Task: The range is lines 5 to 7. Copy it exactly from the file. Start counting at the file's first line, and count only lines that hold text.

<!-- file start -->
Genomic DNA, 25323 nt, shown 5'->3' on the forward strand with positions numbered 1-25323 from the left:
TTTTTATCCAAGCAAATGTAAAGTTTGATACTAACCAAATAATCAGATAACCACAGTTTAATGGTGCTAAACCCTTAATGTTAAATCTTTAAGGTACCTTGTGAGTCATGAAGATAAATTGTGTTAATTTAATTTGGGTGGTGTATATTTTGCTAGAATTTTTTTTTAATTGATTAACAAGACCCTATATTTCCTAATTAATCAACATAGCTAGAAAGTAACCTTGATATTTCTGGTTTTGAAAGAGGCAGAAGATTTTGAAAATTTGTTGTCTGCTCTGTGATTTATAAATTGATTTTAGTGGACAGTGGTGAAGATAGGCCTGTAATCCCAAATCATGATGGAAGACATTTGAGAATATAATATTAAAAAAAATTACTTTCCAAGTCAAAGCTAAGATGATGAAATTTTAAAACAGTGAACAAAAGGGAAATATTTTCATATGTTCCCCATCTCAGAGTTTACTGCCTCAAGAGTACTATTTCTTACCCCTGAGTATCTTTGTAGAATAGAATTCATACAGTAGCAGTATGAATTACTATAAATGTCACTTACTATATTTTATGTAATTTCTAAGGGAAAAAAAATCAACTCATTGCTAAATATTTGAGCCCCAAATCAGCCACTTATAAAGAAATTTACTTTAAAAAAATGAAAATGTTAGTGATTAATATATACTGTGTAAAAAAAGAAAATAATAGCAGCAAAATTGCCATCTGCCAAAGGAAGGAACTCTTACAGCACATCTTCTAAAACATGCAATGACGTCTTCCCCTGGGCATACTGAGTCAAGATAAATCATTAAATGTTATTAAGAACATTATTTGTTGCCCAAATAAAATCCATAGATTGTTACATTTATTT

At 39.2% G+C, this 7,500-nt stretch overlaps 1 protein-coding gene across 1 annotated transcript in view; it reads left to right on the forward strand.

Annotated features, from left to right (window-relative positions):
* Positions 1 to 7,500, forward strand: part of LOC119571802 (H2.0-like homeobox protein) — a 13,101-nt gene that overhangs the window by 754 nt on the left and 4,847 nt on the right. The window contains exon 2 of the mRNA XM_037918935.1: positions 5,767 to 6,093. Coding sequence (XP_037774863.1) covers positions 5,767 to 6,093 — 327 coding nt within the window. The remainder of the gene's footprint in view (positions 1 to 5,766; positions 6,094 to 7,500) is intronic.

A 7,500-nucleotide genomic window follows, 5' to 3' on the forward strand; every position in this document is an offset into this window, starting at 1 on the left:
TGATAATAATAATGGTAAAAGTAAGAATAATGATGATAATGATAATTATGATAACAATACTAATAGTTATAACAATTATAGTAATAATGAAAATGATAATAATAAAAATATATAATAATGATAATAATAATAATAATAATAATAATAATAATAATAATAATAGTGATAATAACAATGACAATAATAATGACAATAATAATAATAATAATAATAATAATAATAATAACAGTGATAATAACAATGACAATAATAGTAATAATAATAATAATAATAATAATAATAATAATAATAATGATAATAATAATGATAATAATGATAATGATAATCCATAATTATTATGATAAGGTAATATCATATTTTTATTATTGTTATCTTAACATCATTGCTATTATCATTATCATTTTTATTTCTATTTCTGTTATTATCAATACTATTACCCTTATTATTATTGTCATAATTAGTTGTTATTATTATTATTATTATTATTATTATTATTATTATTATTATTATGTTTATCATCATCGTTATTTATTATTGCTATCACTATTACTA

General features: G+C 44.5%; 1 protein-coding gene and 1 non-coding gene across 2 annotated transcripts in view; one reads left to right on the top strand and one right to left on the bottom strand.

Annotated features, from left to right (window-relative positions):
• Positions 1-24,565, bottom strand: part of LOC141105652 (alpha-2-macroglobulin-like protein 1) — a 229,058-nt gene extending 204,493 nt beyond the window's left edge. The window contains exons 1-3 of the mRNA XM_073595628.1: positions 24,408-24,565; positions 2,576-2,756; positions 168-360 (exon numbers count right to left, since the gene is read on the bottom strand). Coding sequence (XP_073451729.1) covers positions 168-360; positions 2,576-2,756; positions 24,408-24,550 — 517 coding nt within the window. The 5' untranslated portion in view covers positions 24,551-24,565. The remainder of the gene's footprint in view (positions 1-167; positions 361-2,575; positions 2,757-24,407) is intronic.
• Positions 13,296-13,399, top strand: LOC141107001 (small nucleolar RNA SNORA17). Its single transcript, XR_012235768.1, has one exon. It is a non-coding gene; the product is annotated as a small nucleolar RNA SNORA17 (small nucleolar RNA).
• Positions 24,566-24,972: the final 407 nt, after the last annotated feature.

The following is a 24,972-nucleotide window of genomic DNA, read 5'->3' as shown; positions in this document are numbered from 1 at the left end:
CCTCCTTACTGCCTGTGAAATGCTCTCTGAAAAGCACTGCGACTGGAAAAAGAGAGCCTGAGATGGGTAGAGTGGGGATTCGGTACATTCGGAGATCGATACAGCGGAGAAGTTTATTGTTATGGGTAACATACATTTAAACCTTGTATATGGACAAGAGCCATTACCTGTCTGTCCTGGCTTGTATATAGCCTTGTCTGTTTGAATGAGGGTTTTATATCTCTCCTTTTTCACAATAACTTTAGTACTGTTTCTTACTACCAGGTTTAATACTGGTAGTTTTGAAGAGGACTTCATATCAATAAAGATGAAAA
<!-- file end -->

* Positions 1 to 7,500, forward strand: part of LOC119571802 (H2.0-like homeobox protein) — a 13,101-nt gene that overhangs the window by 754 nt on the left and 4,847 nt on the right. The window contains exon 2 of the mRNA XM_037918935.1: positions 5,767 to 6,093. Coding sequence (XP_037774863.1) covers positions 5,767 to 6,093 — 327 coding nt within the window. The remainder of the gene's footprint in view (positions 1 to 5,766; positions 6,094 to 7,500) is intronic.

A 7,500-nucleotide genomic window follows, 5' to 3' on the forward strand; every position in this document is an offset into this window, starting at 1 on the left:
TGATAATAATAATGGTAAAAGTAAGAATAATGATGATAATGATAATTATGATAACAATACTAATAGTTATAACAATTATAGTAATAATGAAAATGATAATAATAAAAATATATAATAATGATAATAATAATAATAATAATAATAATAATAATAATAATAATAGTGATAATAACAATGACAATAATAATGACAATAATAATAATAATAATAATAATAATAATAATAACAGTGATAATAACAATGACAATAATAGTAATAATAATAATAATAATAATAATAATAATAATAATAATGATAATAATAATGATAATAATGATAATGATAATCCATAATTATTATGATAAGGTAATATCATATTTTTATTATTGTTATCTTAACATCATTGCTATTATCATTATCATTTTTATTTCTATTTCTGTTATTATCAATACTATTACCCTTATTATTATTGTCATAATTAGTTGTTATTATTATTATTATTATTATTATTATTATTATTATTATTATTATGTTTATCATCATCGTTATTTATTATTGCTATCACTATTACTA